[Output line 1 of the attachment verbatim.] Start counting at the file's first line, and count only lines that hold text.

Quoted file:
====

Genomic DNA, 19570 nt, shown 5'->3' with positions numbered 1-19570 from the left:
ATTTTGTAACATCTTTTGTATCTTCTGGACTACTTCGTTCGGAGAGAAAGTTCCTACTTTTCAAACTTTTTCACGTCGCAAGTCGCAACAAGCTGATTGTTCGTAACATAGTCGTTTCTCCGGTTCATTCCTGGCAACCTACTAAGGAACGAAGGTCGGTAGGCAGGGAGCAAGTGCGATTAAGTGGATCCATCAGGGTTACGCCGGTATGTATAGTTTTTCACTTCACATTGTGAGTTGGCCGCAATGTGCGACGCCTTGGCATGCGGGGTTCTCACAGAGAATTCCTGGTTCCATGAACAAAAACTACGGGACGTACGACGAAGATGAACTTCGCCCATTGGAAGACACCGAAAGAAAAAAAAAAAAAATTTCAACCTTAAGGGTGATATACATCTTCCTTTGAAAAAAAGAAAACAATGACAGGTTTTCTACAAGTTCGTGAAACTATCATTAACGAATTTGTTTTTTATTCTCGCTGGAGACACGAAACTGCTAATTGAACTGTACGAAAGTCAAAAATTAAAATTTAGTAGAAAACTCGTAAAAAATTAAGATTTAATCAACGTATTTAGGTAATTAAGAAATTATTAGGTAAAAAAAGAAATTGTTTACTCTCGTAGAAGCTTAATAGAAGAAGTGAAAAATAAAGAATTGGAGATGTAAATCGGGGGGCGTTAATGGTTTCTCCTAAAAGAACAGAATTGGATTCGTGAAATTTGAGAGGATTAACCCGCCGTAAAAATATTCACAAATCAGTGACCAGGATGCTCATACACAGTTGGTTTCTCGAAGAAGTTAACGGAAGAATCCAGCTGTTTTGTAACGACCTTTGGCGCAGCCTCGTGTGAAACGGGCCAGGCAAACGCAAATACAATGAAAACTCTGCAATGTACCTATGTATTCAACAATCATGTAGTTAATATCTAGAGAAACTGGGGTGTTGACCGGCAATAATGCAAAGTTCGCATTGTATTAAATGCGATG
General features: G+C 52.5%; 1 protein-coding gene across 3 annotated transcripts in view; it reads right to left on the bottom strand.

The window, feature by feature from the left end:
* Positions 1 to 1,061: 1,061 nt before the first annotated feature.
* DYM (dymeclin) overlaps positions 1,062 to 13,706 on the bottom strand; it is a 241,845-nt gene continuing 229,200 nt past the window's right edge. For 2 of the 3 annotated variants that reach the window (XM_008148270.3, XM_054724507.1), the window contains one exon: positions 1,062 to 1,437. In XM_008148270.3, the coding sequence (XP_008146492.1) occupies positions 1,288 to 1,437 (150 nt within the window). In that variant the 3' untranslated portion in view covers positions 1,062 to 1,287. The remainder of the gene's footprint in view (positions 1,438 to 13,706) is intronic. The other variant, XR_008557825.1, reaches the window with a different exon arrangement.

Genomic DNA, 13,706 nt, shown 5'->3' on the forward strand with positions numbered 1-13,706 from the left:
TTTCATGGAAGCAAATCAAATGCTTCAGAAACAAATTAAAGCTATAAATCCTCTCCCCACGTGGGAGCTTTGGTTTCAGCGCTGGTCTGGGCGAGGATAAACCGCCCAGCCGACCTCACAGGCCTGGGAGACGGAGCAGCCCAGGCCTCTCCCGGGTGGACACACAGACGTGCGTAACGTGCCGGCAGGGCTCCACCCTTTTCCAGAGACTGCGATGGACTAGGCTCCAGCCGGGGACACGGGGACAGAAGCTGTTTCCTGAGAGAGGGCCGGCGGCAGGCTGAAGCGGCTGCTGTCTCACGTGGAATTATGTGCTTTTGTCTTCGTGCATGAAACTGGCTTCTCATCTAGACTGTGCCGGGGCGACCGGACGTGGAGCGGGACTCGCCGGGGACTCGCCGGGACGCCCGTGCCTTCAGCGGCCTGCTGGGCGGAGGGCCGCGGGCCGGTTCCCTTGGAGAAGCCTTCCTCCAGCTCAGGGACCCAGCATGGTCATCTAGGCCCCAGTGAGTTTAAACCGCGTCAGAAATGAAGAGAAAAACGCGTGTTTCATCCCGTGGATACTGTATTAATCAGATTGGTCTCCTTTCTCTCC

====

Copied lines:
Genomic DNA, 19570 nt, shown 5'->3' with positions numbered 1-19570 from the left: